The British government eventually committed to the construction of a long wave system, that would allow communication between the near continent and North America, and Marconi beam stations communicating with distant parts of the empire. The long wave station was initially to be built by the GPO with a similar station built elsewhere by a private company, although this never happened. In 1923 Wireless World published an article that mentions a site on the Marlborough Downs being chosen for the location of the transmitter (presumably Avebury) with a reserve site in the Midlands, probably where the GPO built Rugby Radio. Other press reports of the time referred to Marconi's interest in Avebury and how they would build 800 feet high masts for aerial systems; we know the masts at Rugby were of that height so it seems likely that Marconi were hoping to either build the sister station there, as initially requested by government, or that they would construct the main site for the GPO. The Wireless World article infers the building of only one station so the latter may be more likely. 

Press reports of the potential purchase of thousands of acres of downland by Marconi may also infer that they were intending to operate several separate Beam Wireless stations from the one location.

The Wireless World and Radio Review (April 21st 1923) states "..... it is reported that a provisional site has been chosen for the first station on the Marlborough Downs, Wiltshire. An alternative site in the Midlands has also been under consideration. Mr. Godfrey Isaacs, managing director of the Marconi Company, states that they are only awaiting the issue of the necessary licence by the Government to begin with the erection of the station, which will really be a group of six stations. The English station will ultimately be linked up with ten other stations, to be situated in South Africa, Australia, Montreal, Vancouver, India, Buenos Aires, Rio, Pernambuco, Peking, and Tokyo. Each of these stations will include one transmitting section and three or four receiving sections."

Countries linked by the system would have required the construction of several beam arrays, each aerial system being aligned perpendicular to the great circle path to that location. In effect, were Marconi looking to construct a giant complex of wireless stations within the vicinity of Avebury? There would undoubtedly be a number of technical challenges so that it is unlikely that there would have been a mixture of transmitting and receiving stations; given the electromagnetically quiet location and the close proximity to the underground trunk telegraph cables linking London to the West (adjacent to the A4) it would seem more likely that the site would have contained receiving stations with transmission from elsewhere. However, with the emerging interest in wireless as a means of entertainment, news and information, high power transmitters were unwelcome in well populated areas so there is a good argument for transmission from Avebury.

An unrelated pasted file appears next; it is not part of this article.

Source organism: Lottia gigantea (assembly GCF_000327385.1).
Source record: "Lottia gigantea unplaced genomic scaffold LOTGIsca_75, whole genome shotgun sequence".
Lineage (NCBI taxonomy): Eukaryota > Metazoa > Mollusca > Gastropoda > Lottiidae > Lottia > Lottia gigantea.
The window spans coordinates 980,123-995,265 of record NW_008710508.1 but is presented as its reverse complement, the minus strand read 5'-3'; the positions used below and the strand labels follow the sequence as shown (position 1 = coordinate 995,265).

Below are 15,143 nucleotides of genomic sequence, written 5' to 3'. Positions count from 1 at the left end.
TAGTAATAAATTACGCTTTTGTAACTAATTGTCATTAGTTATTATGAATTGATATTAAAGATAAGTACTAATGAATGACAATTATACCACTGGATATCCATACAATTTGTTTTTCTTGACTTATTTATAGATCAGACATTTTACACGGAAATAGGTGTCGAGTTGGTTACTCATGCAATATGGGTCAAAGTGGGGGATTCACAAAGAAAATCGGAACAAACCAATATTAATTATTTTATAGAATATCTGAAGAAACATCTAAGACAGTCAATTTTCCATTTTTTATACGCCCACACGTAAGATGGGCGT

The only thing we do know is that Marconi lost interest in Avebury. Alexander Keiller's purchase of Windmill Hill would have ensured protection of archaeology there although the site was only a small percentage of the large area purported to be of interest to the company, and Keiller continued to purchase land long after the Marconi threat had vanished. The government had opted for state construction and control of the long wave transmitter at Rugby but Marconi built Beam Wireless Stations for the GPO at several sites around the country. It is unclear whether political decisions, archaeology, technical factors, or perhaps the close proximity of the highly successful maritime wireless communication site at Devizes and therefore the potential for interference, were responsible for the loss of interest in Avebury.

National Trust sign for Windmill Hill

As a footnote, the village did become the site of a wireless transmitter and receiver that played a critical role in the defence of Britain during WWII - that is the Ground Control Intercept Radar site (12G) located immediately west of the village. It operated along with a small number of similar sites in the defence of southern England from attack by low flying enemy aircraft, but that's another story!